Four 'Dogs earn All-Conference honors


Kyle Hazelwood represents a first for his coach, Blaine Corlett.

The senior point guard is the first Player of the Year under Corlett's tutelage and was one of four Bulldogs honored with All-Conference accolades after Saturday's finals of the district tournament.

He is also the first MCHS player to receive the honor since 1989 when Cory Peck was named Player of the Year.

"Hats off to Kyle he's the one who's made himself what he is," Corlett said. "He's worked hard his entire high school career and it's paid off."

Hazelwood leads in all but a few statistics for the Bulldogs and has had games where he's been accountable for as much as half of the team's points. In the district tournament he had more than 30 points on consecutive nights.

"I knew I had a chance to be named but I wasn't really sure I'd get it," Hazelwood said. "It was something I had to work hard for but there were other players in the conference who deserved it, too."

The work has not only paid off for Hazelwood, who finished with 422 points this season, but for three other Bulldogs.

Senior Mike Charchalis, junior Pablo Loya and sophomore Anthony Loughran were also named to All-Conference, with Charchalis earning All-Conference and Loya and Loughran earning honorable mentions.

With the exception of Hazelwood being name as Player of the Year the Bulldogs conference honors mirror what they did last year, with two named to All-Conference and two taking honorable mention awards.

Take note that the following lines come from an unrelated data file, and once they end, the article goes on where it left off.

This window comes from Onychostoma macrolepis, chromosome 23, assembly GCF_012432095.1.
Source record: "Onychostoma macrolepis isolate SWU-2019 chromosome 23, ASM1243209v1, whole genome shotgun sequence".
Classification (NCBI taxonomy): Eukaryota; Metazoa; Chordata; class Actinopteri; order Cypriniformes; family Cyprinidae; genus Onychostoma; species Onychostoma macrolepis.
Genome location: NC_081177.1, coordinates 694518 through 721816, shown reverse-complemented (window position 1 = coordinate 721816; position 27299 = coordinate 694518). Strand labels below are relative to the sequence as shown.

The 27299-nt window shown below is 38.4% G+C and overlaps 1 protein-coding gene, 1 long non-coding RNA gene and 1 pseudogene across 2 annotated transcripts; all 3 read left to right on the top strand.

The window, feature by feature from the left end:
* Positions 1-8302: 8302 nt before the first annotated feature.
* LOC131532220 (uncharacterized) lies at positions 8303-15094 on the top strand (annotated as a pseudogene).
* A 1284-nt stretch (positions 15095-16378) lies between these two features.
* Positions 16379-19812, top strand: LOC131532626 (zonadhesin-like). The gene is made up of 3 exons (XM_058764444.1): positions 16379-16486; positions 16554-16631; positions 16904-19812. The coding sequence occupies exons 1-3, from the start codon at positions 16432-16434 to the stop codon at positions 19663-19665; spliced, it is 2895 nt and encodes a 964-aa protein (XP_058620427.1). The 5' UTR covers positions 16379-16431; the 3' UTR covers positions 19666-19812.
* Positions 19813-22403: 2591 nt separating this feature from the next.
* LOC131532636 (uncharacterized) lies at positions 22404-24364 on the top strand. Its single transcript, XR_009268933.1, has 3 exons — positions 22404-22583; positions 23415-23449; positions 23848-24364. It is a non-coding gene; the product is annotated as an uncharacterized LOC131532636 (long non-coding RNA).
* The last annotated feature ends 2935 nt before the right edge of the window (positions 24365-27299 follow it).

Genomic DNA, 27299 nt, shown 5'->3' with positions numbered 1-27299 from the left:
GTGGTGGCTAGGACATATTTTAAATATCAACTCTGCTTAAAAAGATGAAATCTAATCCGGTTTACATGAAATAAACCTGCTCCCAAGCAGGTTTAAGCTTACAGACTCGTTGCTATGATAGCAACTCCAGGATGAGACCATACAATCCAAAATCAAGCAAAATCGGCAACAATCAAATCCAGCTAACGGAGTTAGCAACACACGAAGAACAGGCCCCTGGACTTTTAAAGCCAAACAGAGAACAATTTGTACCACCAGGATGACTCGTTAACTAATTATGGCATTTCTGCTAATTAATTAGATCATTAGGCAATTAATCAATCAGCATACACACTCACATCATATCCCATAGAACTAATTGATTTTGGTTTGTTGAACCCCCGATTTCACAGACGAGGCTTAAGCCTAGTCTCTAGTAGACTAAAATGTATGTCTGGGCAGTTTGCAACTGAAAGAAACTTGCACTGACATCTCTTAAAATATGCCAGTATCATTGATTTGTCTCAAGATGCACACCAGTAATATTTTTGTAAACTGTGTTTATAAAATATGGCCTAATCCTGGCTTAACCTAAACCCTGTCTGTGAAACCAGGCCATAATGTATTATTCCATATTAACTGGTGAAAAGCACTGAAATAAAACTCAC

Charchalis, a 6-foot forward, was named All-Conference because of his defensive play. The senior was the leading rebounder for the Bulldogs with 169 and led the team in steals with 83.

With 83 steals Charchalis also leads the state.

"Mike is an undersized post who is probably one of the toughest players we have," Corlett said. "He's fought for all he's got."

Loya defined himself this year as one of the state's premiere three-point shooters, closing the season with 189 points from behind the arc. He didn't limit himself as strictly an offensive weapon, becoming the third leading steal-artist for the Bulldogs.

"Pablo provided us with a three-point threat, which has been something we've lacked in year's past," Corlett said. "And as the year progressed, so did his defense."

Loughran, a two-year varsity player, started the season slow, but by the second trip through, the WSC became the Bulldogs' third leading scorer and was second for the team in the rebound column.

The 6-foot-1 forward was the tallest player for the Bulldogs and was all the size they needed in many situations. Defensively, Loughran drew 12 charges in the season more than all the charges the Bulldogs drew in 2001.

"He really came into his own in the second half of the season, and really grew as a player," Corlett said. "But, I'm pleased with how our whole team grew over the season we made some great strides."

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